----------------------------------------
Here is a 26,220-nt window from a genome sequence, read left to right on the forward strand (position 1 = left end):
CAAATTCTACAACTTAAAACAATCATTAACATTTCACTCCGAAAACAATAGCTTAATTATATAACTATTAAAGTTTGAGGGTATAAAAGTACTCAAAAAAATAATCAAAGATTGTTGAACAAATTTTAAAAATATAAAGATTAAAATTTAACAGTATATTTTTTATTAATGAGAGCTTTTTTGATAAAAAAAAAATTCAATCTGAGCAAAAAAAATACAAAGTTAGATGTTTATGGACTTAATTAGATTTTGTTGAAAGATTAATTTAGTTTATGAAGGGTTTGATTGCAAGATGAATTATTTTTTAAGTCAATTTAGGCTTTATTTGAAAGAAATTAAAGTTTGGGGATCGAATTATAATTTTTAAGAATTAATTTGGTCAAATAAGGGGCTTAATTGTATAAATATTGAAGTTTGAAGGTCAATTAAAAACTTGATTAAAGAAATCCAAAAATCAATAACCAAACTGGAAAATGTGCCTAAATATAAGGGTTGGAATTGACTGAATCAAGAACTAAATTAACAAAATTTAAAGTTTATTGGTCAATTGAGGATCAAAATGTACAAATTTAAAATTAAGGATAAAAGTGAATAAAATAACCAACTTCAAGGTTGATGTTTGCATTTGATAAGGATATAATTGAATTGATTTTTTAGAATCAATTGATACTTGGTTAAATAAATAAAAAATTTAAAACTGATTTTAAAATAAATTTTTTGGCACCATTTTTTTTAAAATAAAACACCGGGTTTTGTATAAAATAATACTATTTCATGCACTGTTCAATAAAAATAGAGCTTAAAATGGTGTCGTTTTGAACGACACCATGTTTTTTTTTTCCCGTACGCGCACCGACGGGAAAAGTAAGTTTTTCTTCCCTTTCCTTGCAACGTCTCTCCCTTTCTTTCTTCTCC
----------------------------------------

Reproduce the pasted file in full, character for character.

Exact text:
Here is a 26,220-nt window from a genome sequence, read left to right on the forward strand (position 1 = left end):
CAAATTCTACAACTTAAAACAATCATTAACATTTCACTCCGAAAACAATAGCTTAATTATATAACTATTAAAGTTTGAGGGTATAAAAGTACTCAAAAAAATAATCAAAGATTGTTGAACAAATTTTAAAAATATAAAGATTAAAATTTAACAGTATATTTTTTATTAATGAGAGCTTTTTTGATAAAAAAAAAATTCAATCTGAGCAAAAAAAATACAAAGTTAGATGTTTATGGACTTAATTAGATTTTGTTGAAAGATTAATTTAGTTTATGAAGGGTTTGATTGCAAGATGAATTATTTTTTAAGTCAATTTAGGCTTTATTTGAAAGAAATTAAAGTTTGGGGATCGAATTATAATTTTTAAGAATTAATTTGGTCAAATAAGGGGCTTAATTGTATAAATATTGAAGTTTGAAGGTCAATTAAAAACTTGATTAAAGAAATCCAAAAATCAATAACCAAACTGGAAAATGTGCCTAAATATAAGGGTTGGAATTGACTGAATCAAGAACTAAATTAACAAAATTTAAAGTTTATTGGTCAATTGAGGATCAAAATGTACAAATTTAAAATTAAGGATAAAAGTGAATAAAATAACCAACTTCAAGGTTGATGTTTGCATTTGATAAGGATATAATTGAATTGATTTTTTAGAATCAATTGATACTTGGTTAAATAAATAAAAAATTTAAAACTGATTTTAAAATAAATTTTTTGGCACCATTTTTTTTAAAATAAAACACCGGGTTTTGTATAAAATAATACTATTTCATGCACTGTTCAATAAAAATAGAGCTTAAAATGGTGTCGTTTTGAACGACACCATGTTTTTTTTTTCCCGTACGCGCACCGACGGGAAAAGTAAGTTTTTCTTCCCTTTCCTTGCAACGTCTCTCCCTTTCTTTCTTCTCC